# Consider problem 3.11 using benzene as the fluid rather than air and eliminating the ideal gas assumption. Use the Peng-Robinson

## Question:

Consider problem 3.11 using benzene as the fluid rather than air and eliminating the ideal gas assumption. Use the Peng-Robinson equation. For the same initial state,

(a) The final tank temperature will not be 499.6 K. What will the temperature be?

(b) What is the number of moles left in the tank at the end of the process?

(c) Write and simplify the energy balance for the process. Determine the final temperature of the piston/cylinder gas.

Data from problem 3.11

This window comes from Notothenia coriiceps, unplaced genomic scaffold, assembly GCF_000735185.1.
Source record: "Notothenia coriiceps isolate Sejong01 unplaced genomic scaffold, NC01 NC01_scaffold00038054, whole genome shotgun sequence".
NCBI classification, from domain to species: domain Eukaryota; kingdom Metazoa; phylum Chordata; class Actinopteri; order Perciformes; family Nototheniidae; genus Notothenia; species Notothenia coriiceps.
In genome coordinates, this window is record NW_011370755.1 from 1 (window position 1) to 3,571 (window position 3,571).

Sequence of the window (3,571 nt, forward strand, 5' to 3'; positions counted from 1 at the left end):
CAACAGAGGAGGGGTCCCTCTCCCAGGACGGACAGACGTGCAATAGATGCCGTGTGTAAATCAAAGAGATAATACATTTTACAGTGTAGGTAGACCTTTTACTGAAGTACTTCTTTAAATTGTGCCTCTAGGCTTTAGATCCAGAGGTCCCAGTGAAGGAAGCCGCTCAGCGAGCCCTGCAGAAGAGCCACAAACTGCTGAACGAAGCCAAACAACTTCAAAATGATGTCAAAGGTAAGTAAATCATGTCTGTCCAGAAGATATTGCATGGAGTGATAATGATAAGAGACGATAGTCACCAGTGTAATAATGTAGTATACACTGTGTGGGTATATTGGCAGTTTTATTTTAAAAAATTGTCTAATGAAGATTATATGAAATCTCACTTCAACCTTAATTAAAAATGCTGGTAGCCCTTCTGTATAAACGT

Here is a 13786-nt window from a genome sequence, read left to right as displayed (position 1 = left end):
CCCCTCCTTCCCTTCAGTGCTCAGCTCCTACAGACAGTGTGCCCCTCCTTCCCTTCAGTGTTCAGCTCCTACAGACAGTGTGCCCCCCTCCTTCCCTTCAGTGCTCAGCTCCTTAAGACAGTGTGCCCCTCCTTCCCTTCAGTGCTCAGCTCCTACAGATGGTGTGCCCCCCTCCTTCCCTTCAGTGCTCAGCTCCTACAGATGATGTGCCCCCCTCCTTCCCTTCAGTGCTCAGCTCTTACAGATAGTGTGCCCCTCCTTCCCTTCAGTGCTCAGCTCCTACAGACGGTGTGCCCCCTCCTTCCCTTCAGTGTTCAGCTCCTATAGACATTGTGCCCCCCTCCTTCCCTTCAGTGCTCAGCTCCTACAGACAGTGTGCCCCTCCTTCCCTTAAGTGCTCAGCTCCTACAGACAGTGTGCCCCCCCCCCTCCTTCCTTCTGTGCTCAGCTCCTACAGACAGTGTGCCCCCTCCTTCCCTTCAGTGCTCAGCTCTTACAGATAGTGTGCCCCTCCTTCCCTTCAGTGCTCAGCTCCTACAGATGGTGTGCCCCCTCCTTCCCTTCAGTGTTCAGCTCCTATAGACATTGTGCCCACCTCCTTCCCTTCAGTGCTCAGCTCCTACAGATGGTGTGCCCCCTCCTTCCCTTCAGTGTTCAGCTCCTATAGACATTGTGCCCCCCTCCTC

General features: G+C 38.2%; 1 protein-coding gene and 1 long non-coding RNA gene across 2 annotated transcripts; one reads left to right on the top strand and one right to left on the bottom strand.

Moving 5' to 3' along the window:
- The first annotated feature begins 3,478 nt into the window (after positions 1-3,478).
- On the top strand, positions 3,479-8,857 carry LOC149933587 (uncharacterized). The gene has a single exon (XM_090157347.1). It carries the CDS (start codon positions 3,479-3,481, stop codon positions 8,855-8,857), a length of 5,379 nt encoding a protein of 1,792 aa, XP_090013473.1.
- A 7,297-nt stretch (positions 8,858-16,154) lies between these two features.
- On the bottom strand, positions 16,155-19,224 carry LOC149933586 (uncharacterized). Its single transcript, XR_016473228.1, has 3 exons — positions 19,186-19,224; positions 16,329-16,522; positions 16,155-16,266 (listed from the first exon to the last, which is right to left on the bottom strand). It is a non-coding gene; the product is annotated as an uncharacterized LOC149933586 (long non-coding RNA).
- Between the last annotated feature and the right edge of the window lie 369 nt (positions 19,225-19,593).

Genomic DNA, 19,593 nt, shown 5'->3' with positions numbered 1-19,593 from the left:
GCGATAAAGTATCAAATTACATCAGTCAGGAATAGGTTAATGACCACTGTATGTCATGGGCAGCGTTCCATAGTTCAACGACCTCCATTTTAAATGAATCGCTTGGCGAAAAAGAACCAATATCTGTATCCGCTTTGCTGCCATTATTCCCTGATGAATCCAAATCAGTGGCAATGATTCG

A well-insulated tank contains 1 mole of air at 2 MPa and 673 K. It is connected via a closed valve to an insulated piston/cylinder device that is initially empty. The piston may be assumed to be frictionless. The volumes of the piping and valve are negligible. The weight of the piston and atmospheric pressure are such that the total downward force can be balanced with gas pressure in the cylinder of 0.7 MPa. The valve between the tank and piston/cylinder is cracked open until the pressure is uniform throughout. The temperature in the tank is found to be 499.6 K. Air can be assumed to be an ideal gas with a temperatureindependent heat capacity CP = 29.3 J/mol-K.

What is the number of moles left in the tank at the end of the process?

Write and simplify the energy balance for the process. Determine the final temperature of the piston/cylinder gas.